Return on Capital Employed and Return on Equity
by Jim Shoesmith
Return on Capital Employed and Return on Equity are so interlinked that both these terms will be considered.
These Returns are, basically, simple and useful concepts; they have however been so manipulated (abused, some
people would say) over the past few decades that they now more often confuse rather than illuminate the
evaluation of company performance.
The concept of the Returns is intuitively valid and useful: what Return is being made on Capital Employed and
on Equity? In particular it is important to know whether the company is earning more than its cost of capital.
Simplistically, the Return on Capital Employed is the profit before interest and taxation (ie turnover less costs)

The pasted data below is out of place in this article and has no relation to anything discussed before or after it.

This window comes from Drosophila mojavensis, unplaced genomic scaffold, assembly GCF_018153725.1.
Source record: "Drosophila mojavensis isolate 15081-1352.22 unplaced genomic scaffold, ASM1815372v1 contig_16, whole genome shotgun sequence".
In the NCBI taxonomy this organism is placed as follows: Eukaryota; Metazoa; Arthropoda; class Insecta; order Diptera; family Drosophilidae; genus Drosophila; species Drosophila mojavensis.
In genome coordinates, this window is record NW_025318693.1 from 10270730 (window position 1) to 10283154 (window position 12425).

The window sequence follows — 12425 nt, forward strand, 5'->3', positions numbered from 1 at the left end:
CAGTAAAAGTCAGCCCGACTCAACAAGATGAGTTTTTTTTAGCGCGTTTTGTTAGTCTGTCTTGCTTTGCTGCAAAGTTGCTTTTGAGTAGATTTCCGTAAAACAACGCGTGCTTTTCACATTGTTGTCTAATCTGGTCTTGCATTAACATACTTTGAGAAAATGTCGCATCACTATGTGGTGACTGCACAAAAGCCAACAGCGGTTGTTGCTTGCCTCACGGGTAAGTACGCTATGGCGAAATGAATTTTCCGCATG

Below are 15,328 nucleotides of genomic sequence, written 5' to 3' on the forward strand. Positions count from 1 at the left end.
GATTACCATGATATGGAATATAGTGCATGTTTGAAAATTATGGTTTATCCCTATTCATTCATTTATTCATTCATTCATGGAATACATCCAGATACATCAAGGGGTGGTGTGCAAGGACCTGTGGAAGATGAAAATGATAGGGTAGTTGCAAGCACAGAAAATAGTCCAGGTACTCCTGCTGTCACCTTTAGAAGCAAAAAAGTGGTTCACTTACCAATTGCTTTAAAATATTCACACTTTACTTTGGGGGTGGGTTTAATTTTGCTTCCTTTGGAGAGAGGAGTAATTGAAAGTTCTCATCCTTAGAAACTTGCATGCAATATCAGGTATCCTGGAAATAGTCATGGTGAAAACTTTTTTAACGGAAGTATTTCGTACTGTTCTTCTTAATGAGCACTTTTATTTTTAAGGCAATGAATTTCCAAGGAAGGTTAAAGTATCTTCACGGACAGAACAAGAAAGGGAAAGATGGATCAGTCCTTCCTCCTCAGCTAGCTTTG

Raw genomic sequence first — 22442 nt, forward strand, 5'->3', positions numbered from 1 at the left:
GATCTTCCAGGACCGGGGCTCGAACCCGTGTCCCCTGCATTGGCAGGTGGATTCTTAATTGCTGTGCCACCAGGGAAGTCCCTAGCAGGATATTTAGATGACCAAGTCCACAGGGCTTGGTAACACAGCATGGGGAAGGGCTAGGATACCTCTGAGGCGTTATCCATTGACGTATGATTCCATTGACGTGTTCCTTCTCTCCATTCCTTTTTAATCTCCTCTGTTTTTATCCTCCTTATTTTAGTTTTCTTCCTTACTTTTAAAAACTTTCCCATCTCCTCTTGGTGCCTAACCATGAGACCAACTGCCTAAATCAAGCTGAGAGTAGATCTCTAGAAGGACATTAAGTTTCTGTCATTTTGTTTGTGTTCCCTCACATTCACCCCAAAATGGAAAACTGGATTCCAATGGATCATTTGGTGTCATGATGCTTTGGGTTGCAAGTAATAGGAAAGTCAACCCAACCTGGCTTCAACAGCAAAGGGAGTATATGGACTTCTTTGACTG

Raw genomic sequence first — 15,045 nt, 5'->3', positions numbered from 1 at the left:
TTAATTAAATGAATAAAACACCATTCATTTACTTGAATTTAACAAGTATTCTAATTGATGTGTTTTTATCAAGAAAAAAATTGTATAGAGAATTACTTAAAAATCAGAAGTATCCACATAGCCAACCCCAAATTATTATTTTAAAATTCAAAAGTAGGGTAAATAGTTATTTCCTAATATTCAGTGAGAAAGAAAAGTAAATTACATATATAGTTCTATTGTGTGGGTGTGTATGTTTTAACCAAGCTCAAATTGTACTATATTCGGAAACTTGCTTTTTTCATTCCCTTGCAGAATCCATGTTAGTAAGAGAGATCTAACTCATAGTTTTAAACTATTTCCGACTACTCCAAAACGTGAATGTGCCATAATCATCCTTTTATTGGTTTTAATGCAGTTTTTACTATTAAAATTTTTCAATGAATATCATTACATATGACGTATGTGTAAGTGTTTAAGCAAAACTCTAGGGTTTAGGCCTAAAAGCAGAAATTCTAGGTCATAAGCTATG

as a percentage of the capital employed in the business (ie fixed assets and net current assets) irrespective of
whether financed by shareholders equity or borrowings. It is a measure of the profit earned by the business
irrespective of how that business is financed.
Also simplistically, the Return on Equity is the profit after interest but before taxation (ie turnover less costs and
less interest paid) as a percentage of shareholders equity (capital employed less borrowings). It therefore only
differs from Return on Capital Employed as it takes account of the gearing achieved by borrowings.
The following simple example illustrates these definitions.
Tangible Fixed Assets
(Land, buildings, fixtures and fittings, plant and machinery etc)
Net Current Trading Assets
(Inventories, trade debtors, working balance of cash at bank less
Shareholders Equity Funds
Profit before Interest
(Turnover less costs)
Interest Paid on Borrowings (at 5%)
Profit after Interest
Return on Capit